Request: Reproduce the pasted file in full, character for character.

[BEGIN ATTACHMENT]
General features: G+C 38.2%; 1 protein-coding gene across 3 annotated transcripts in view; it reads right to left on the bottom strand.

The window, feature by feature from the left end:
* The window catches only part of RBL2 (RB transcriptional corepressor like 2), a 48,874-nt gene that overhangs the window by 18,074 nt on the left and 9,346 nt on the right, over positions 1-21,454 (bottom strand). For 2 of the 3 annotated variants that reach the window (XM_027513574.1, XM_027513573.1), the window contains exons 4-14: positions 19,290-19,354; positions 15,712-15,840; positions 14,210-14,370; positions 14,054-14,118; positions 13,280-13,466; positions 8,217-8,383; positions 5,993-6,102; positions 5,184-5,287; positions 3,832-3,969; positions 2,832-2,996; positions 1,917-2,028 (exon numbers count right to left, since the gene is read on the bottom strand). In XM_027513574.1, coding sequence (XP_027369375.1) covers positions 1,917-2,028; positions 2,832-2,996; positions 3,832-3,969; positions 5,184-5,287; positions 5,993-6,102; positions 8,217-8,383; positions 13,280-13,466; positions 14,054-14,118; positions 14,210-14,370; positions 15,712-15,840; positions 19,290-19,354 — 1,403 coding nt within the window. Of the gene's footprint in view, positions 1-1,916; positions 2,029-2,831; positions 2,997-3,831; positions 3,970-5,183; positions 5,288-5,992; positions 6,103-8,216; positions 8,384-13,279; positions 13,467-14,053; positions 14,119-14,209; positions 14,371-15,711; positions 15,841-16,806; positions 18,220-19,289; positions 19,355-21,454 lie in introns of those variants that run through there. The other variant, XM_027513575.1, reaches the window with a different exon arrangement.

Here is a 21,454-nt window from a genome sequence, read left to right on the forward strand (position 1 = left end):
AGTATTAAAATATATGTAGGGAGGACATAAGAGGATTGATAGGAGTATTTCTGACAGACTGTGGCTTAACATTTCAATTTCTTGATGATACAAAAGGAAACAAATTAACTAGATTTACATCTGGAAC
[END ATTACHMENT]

General features: G+C 38.2%; 1 protein-coding gene across 3 annotated transcripts in view; it reads right to left on the bottom strand.

The window, feature by feature from the left end:
* The window catches only part of RBL2 (RB transcriptional corepressor like 2), a 48,874-nt gene that overhangs the window by 18,074 nt on the left and 9,346 nt on the right, over positions 1-21,454 (bottom strand). For 2 of the 3 annotated variants that reach the window (XM_027513574.1, XM_027513573.1), the window contains exons 4-14: positions 19,290-19,354; positions 15,712-15,840; positions 14,210-14,370; positions 14,054-14,118; positions 13,280-13,466; positions 8,217-8,383; positions 5,993-6,102; positions 5,184-5,287; positions 3,832-3,969; positions 2,832-2,996; positions 1,917-2,028 (exon numbers count right to left, since the gene is read on the bottom strand). In XM_027513574.1, coding sequence (XP_027369375.1) covers positions 1,917-2,028; positions 2,832-2,996; positions 3,832-3,969; positions 5,184-5,287; positions 5,993-6,102; positions 8,217-8,383; positions 13,280-13,466; positions 14,054-14,118; positions 14,210-14,370; positions 15,712-15,840; positions 19,290-19,354 — 1,403 coding nt within the window. Of the gene's footprint in view, positions 1-1,916; positions 2,029-2,831; positions 2,997-3,831; positions 3,970-5,183; positions 5,288-5,992; positions 6,103-8,216; positions 8,384-13,279; positions 13,467-14,053; positions 14,119-14,209; positions 14,371-15,711; positions 15,841-16,806; positions 18,220-19,289; positions 19,355-21,454 lie in introns of those variants that run through there. The other variant, XM_027513575.1, reaches the window with a different exon arrangement.

Here is a 21,454-nt window from a genome sequence, read left to right on the forward strand (position 1 = left end):
AGTATTAAAATATATGTAGGGAGGACATAAGAGGATTGATAGGAGTATTTCTGACAGACTGTGGCTTAACATTTCAATTTCTTGATGATACAAAAGGAAACAAATTAACTAGATTTACATCTGGAAC